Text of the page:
Ejection Fraction at Medical City Plano
Every time your heart contracts and relaxes, a percentage of blood leaves the heart. An ejection fraction (EF) numerically measures the percentage of blood lost with each heart contraction.
During a heartbeat cycle, the heart contracts and ejects blood from the two pumping chambers, called ventricles. As your heart relaxes, the ventricles fill up again with blood. No matter how forceful a contraction is, there is still blood left in the ventricles, and the ejection fraction number determines the amount of blood that's pumped out with each contraction.
Ejection fraction is usually only measured in the left ventricle—your heart's main pumping chamber. An ejection fraction ranging from 55 to 75 percent is considered normal, and the fraction may increase if you have a weakened heart muscle, have had a heart attack, have high and uncontrolled blood pressure, or have heart valve problems. A high EF might mean you're at risk for certain heart conditions, including hypertrophic cardiomyopathy. A low EF percentage might mean you have a weak heart, or indicate you have an enlarged, thickened or stiffened heart. Low EF is an important indicator of sudden cardiac death as well.
Measuring Ejection Fraction
Ejection fraction is most commonly measured during an echocardiogram, a painless and noninvasive test that uses high-frequency ultrasound waves to produce images of the four heart chambers and valves, as well as images of blood pumping though the heart.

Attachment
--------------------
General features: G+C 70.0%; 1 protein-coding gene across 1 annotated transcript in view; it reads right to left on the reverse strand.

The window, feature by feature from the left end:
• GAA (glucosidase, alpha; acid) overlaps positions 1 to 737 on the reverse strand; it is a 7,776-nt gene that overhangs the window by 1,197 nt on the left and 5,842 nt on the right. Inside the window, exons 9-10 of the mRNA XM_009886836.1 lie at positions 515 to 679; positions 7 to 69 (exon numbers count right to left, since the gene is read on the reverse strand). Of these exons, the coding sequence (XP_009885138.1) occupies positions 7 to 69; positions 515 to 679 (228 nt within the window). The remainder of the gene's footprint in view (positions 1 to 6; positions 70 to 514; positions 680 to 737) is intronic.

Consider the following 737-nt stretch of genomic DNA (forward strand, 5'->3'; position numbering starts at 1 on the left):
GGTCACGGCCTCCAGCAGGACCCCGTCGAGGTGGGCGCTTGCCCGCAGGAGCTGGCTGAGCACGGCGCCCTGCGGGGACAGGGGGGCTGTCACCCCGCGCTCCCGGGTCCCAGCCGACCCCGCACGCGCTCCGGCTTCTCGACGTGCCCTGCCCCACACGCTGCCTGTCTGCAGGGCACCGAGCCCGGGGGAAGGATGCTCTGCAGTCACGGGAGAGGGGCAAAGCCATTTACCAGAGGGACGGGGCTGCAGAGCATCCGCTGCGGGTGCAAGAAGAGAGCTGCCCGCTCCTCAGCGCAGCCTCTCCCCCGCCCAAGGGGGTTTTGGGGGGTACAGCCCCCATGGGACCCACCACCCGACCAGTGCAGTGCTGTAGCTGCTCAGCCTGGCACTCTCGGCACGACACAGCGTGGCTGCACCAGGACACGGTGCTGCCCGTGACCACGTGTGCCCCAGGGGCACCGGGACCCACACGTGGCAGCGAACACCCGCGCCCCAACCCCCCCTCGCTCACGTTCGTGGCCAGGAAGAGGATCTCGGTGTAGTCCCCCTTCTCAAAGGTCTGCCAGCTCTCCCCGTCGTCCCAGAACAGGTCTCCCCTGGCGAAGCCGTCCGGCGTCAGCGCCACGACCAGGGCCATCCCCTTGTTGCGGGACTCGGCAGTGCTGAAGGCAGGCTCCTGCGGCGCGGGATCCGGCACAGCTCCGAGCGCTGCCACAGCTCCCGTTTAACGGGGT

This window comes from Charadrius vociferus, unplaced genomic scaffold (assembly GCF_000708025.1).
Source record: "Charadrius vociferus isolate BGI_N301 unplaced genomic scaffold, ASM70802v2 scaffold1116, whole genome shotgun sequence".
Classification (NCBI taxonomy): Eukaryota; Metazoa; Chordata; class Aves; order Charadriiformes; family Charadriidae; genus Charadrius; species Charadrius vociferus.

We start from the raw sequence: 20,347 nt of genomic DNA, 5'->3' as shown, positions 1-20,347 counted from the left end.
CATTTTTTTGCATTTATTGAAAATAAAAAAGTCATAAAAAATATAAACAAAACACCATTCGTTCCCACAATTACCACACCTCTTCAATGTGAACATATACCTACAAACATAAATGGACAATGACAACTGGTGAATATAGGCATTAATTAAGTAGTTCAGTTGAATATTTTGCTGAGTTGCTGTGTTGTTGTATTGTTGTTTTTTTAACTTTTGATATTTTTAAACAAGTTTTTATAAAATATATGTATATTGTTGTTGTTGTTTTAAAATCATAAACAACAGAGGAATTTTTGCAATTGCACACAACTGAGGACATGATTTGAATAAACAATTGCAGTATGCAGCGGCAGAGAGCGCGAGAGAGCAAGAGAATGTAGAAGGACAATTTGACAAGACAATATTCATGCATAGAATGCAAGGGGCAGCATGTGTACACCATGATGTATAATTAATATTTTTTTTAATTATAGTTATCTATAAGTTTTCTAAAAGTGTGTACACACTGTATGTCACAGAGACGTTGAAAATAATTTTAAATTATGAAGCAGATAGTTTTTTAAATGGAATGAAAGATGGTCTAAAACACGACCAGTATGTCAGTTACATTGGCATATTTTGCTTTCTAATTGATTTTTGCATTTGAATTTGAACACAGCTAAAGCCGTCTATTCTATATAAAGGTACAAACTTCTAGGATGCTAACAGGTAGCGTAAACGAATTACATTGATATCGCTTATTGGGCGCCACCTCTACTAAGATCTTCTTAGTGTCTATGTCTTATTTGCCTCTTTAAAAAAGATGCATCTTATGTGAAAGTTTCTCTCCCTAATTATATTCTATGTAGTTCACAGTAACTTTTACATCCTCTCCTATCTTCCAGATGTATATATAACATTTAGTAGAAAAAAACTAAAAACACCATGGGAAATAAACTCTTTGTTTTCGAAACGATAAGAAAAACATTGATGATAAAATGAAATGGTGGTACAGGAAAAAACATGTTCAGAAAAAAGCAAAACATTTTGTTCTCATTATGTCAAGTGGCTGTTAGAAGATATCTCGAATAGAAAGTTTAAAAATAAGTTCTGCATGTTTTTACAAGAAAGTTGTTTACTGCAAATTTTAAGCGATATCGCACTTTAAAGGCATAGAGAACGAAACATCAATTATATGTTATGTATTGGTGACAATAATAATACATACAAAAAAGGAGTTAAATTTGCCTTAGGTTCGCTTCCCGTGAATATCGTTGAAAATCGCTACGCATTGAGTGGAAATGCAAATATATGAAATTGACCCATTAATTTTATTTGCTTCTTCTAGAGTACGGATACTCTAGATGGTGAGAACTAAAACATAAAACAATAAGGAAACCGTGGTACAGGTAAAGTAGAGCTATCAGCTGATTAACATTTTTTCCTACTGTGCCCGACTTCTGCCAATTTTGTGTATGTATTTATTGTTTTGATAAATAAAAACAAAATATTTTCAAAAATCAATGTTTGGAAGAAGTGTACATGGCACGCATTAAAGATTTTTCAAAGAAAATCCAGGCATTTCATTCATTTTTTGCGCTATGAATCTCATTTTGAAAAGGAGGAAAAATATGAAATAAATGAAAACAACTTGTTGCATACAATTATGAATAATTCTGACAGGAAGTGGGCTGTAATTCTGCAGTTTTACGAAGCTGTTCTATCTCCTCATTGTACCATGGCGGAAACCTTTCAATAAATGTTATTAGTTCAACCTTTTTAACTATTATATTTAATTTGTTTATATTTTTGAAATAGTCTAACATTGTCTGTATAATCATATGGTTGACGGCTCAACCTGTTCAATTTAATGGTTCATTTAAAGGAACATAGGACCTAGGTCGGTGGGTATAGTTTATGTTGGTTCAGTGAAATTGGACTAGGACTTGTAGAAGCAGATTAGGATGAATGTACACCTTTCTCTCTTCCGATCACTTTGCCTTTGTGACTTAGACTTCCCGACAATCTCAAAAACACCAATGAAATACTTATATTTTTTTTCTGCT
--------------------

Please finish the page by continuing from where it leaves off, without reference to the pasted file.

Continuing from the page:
Other imaging techniques used to measure ejection fraction include:
- Cardiac catheterization, performed by inserting a thin plastic tube, or catheter, into a vein in the leg or arm. The catheter is then internally moved to the heart to capture images of blood pumping.
- Computerized tomography (CT), a scan that uses special X-ray techniques to capture cross-sectional images of the body part being scanned.
- Magnetic resonance imaging (MRI), which uses magnetic fields and radio waves to capture cross-sectional images of certain parts of the body being scanned.
- Nuclear medicine scan, during which a small amount of radioactive material, such as thallium, is injected into the bloodstream and detected using special cameras that document blood flow through the heart.